Sunday, January 30, 2011

"Mr. Strangelove: A Biography of Peter Sellers" - A book review

Ed Sikov finds the man behind the characters in his Peter Sellers biography, Mr. Strangelove.

The last time we spoke about books, it was to discuss David Michaelis' gargantuan biography of Peanuts cartoonist Charles Schulz. That book must have gotten me on a "biography" kick because I followed it up with Mr. Strangelove, Ed Sikov's look at the life story of British comedian and actor Peter Sellers. Sellers first came to prominence as a cast member of an anarchic BBC radio program called The Goon Show in the 1950s before achieving international success as a motion picture star in the 1960s through his appearances in such films as Lolita, Dr. Strangelove and The Pink Panther. That last film provided him with his best-known role, that of bumbling Inspector Clouseau, whom he portrayed in a series of highly profitable sequels for pretty much the rest of his life. Sellers' weak heart, combined with a lifestyle of heavy drinking and drugging, led to his death at the age of 54 in 1980, not long after his triumphant Oscar-nominated performance in Hal Ashby's Being There, a personal project Sellers had been trying to get off the ground for about a decade.

It would be tempting to write a truly scathing, damning book about Peter Sellers. He had so many serious character flaws that it's almost impossible to tabulate them all. Spoiled rotten by his controlling and manipulative mother, Peg (who emerges as the second-most astounding character in Sikov's book), Peter Sellers grew up to be a temperamental and immature child-man, infamous for his tantrums and wild mood swings, marked by swift and terrible changes of heart. Married four times (with no success), Sellers was an alternately neglectful and abusive father to his three (possibly four) children. Materialistic and greedy to an absurd extent, Sellers used his movie money to buy cars, houses, and gadgets he simply didn't need and took roles in some truly godawful films strictly for the cash, despite the damage it was doing to his career. Sellers could be a terror during the production of a film, slowing down filming with his erratic behavior and having various cast and crew members fired for no good reason. Ed Sikov does not shy away from detailing all of Sellers' faults in this book.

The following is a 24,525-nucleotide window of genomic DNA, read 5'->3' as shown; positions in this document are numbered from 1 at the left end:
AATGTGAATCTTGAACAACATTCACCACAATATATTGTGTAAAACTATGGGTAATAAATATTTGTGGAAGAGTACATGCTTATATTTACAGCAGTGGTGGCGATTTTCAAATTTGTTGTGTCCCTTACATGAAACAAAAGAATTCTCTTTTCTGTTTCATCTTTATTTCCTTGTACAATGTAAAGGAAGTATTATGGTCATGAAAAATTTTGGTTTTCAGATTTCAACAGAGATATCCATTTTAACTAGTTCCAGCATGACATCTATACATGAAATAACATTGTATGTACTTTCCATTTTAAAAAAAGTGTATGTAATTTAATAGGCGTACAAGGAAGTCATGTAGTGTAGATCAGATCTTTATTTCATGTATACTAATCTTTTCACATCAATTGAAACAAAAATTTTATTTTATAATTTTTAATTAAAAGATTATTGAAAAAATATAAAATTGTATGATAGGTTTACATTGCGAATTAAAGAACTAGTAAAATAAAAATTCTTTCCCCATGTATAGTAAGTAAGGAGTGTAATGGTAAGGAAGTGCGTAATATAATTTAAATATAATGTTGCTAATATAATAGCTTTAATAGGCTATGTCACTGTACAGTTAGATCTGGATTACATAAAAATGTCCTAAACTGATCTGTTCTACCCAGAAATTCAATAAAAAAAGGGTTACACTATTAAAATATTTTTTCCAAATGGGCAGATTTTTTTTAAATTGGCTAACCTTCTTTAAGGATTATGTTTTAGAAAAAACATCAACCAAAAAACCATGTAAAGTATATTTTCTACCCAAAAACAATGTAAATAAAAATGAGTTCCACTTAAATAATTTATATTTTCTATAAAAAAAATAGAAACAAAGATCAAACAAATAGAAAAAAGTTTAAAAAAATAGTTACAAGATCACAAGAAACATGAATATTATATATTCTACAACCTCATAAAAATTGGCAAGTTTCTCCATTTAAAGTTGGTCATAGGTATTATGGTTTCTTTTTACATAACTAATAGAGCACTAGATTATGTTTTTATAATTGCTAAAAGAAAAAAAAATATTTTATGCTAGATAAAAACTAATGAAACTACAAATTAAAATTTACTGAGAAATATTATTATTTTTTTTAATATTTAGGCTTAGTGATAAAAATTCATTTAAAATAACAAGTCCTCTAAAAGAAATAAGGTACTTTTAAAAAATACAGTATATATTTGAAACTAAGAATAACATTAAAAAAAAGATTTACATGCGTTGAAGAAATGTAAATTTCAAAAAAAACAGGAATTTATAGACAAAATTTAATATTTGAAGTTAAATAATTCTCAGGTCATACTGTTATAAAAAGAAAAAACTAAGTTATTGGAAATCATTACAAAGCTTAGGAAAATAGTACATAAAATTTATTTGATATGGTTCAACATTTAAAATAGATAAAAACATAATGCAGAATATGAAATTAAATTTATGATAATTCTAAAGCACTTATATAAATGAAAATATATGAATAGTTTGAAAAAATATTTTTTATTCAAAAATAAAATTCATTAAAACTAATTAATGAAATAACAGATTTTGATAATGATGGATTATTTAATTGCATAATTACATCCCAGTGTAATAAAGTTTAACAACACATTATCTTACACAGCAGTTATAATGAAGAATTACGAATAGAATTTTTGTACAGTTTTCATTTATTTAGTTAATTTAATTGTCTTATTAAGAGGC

However, the minor miracle of Mr. Strangelove is that the reader does not emerge from the book hating its subject. Sikov writes with genuine affection about Sellers' best screen work, and he makes the reader want to track down these films and watch them again. (I'm particularly keen to revisit A Shot in the Dark and The Party as well as Being There.) It helps that the interview subjects, i.e. Peter's friends, relatives, and coworkers, generally seemed to have liked the man despite his many, many flaws. Even after decades of inexcusable behavior (and, believe me, there's a ton of it in this book), very few of the people close to Peter Sellers seem to hold a grudge against him. They all recognize his talent, and they often speak fondly of the humor, charm, and generosity he displayed during his more-lucid moments. Instead of waiting for Sellers to get his much-deserved comeuppance, the reader will instead be rooting for the man to get his act together. (Spoiler: he never does.)

I guess since I read the Schulz book and the Sellers book back-to-back, there's a temptation to compare the two. There are several parallels between the lives of Schulz and Sellers. Both were stereotypical "mama's boys" whose relationships with their mothers defined their adult lives. Both fought in World War II, though Schulz with much more distinction than Sellers. Both had troubled and argumentative marriages that ended in divorce. Both were in the business of making people laugh but were surprisingly complex and moody men in their private lives. And both were gawky and unattractive as youths, but became rather dapper and distinguished (and, thus, more attractive to women) in middle-age. The two books are not much alike, though. Schulz and Peanuts is a much heavier, yet more fulfilling read and offers plenty of food for thought on the nature of art and the relationship between an artist and his work. Mr. Strangelove is more of a page-turner, a well-written book with lots of splashy incidents about the life of an eccentric and well-known man. I recommend them both.

But I think I'm done with biographies for a while. One of the supporting characters in Mr. Strangelove is the American writer Terry Southern (who coauthored the screenplay for Dr. Strangelove), and I think it is high time I explored Southern's novels.

Before I go, I really must share with you this clip. Half of it was filmed during the making of Strangelove and half... well, wasn't. Either way, it includes a dazzling display of Peter Sellers' talent for regional accents. Enjoy.



3 comments:

  1. Thanks for the kind comments! I read the Schulz book too and liked it a lot. I like mine better though. I'm not humble.
    Cheers, and thanks for reading and liking MR. STRANGELOVE!

    --Ed Sikov

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  2. Well, they were both fine books, which is why I was so eager to write about them here.

    Thanks for commenting, Mr. Sikov!

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